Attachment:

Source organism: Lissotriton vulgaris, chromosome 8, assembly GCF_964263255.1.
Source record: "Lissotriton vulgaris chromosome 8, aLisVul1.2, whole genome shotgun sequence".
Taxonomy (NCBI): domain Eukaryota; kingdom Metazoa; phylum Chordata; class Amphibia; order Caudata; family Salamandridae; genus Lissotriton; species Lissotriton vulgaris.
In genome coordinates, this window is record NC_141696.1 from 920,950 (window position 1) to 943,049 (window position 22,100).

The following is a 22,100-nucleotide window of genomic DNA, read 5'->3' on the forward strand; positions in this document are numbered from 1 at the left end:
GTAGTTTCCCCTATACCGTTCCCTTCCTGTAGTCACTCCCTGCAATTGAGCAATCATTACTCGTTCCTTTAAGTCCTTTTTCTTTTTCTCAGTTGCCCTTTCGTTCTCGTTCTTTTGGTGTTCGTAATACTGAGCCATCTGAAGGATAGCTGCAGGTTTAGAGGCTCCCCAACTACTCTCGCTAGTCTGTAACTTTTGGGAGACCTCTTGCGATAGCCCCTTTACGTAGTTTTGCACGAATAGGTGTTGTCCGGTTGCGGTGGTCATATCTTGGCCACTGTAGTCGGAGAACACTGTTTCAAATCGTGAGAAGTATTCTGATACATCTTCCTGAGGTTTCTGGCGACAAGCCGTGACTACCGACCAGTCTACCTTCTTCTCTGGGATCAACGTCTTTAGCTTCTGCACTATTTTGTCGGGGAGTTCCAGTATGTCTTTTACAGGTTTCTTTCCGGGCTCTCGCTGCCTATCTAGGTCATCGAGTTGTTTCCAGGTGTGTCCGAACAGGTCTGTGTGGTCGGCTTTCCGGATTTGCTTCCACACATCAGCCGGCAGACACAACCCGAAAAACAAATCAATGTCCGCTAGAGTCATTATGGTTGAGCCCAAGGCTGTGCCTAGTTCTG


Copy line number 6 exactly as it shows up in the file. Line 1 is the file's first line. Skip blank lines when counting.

GTAGTTTCCCCTATACCGTTCCCTTCCTGTAGTCACTCCCTGCAATTGAGCAATCATTACTCGTTCCTTTAAGTCCTTTTTCTTTTTCTCAGTTGCCCTTTCGTTCTCGTTCTTTTGGTGTTCGTAATACTGAGCCATCTGAAGGATAGCTGCAGGTTTAGAGGCTCCCCAACTACTCTCGCTAGTCTGTAACTTTTGGGAGACCTCTTGCGATAGCCCCTTTACGTAGTTTTGCACGAATAGGTGTTGTCCGGTTGCGGTGGTCATATCTTGGCCACTGTAGTCGGAGAACACTGTTTCAAATCGTGAGAAGTATTCTGATACATCTTCCTGAGGTTTCTGGCGACAAGCCGTGACTACCGACCAGTCTACCTTCTTCTCTGGGATCAACGTCTTTAGCTTCTGCACTATTTTGTCGGGGAGTTCCAGTATGTCTTTTACAGGTTTCTTTCCGGGCTCTCGCTGCCTATCTAGGTCATCGAGTTGTTTCCAGGTGTGTCCGAACAGGTCTGTGTGGTCGGCTTTCCGGATTTGCTTCCACACATCAGCCGGCAGACACAACCCGAAAAACAAATCAATGTCCGCTAGAGTCATTATGGTTGAGCCCAAGGCTGTGCCTAGTTCTG